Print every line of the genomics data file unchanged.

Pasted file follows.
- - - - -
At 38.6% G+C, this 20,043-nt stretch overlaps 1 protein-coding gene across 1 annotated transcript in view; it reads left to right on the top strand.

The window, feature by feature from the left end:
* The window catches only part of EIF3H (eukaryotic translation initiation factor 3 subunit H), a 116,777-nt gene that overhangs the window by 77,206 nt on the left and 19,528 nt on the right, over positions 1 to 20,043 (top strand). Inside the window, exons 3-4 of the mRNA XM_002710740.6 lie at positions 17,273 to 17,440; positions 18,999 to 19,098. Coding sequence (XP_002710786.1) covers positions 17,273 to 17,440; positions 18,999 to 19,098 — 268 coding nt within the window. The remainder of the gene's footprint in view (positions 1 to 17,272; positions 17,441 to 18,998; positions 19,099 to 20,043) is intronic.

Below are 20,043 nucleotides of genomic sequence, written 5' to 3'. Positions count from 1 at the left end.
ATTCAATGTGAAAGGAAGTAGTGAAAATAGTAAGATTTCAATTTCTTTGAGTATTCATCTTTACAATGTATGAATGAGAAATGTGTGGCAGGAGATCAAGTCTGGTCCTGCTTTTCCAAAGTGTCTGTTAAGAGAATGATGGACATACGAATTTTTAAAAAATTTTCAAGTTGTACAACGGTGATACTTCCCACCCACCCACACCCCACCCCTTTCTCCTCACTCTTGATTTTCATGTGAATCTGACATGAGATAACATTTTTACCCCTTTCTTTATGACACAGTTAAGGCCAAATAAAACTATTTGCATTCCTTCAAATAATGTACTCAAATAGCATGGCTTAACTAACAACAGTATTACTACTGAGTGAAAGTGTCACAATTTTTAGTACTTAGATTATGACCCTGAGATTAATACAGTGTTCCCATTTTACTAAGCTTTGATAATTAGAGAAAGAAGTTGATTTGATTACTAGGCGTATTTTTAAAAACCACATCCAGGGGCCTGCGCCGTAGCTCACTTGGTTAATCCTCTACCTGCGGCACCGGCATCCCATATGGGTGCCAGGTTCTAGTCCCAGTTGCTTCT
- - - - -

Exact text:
At 38.6% G+C, this 20,043-nt stretch overlaps 1 protein-coding gene across 1 annotated transcript in view; it reads left to right on the top strand.

The window, feature by feature from the left end:
* The window catches only part of EIF3H (eukaryotic translation initiation factor 3 subunit H), a 116,777-nt gene that overhangs the window by 77,206 nt on the left and 19,528 nt on the right, over positions 1 to 20,043 (top strand). Inside the window, exons 3-4 of the mRNA XM_002710740.6 lie at positions 17,273 to 17,440; positions 18,999 to 19,098. Coding sequence (XP_002710786.1) covers positions 17,273 to 17,440; positions 18,999 to 19,098 — 268 coding nt within the window. The remainder of the gene's footprint in view (positions 1 to 17,272; positions 17,441 to 18,998; positions 19,099 to 20,043) is intronic.

Below are 20,043 nucleotides of genomic sequence, written 5' to 3'. Positions count from 1 at the left end.
ATTCAATGTGAAAGGAAGTAGTGAAAATAGTAAGATTTCAATTTCTTTGAGTATTCATCTTTACAATGTATGAATGAGAAATGTGTGGCAGGAGATCAAGTCTGGTCCTGCTTTTCCAAAGTGTCTGTTAAGAGAATGATGGACATACGAATTTTTAAAAAATTTTCAAGTTGTACAACGGTGATACTTCCCACCCACCCACACCCCACCCCTTTCTCCTCACTCTTGATTTTCATGTGAATCTGACATGAGATAACATTTTTACCCCTTTCTTTATGACACAGTTAAGGCCAAATAAAACTATTTGCATTCCTTCAAATAATGTACTCAAATAGCATGGCTTAACTAACAACAGTATTACTACTGAGTGAAAGTGTCACAATTTTTAGTACTTAGATTATGACCCTGAGATTAATACAGTGTTCCCATTTTACTAAGCTTTGATAATTAGAGAAAGAAGTTGATTTGATTACTAGGCGTATTTTTAAAAACCACATCCAGGGGCCTGCGCCGTAGCTCACTTGGTTAATCCTCTACCTGCGGCACCGGCATCCCATATGGGTGCCAGGTTCTAGTCCCAGTTGCTTCT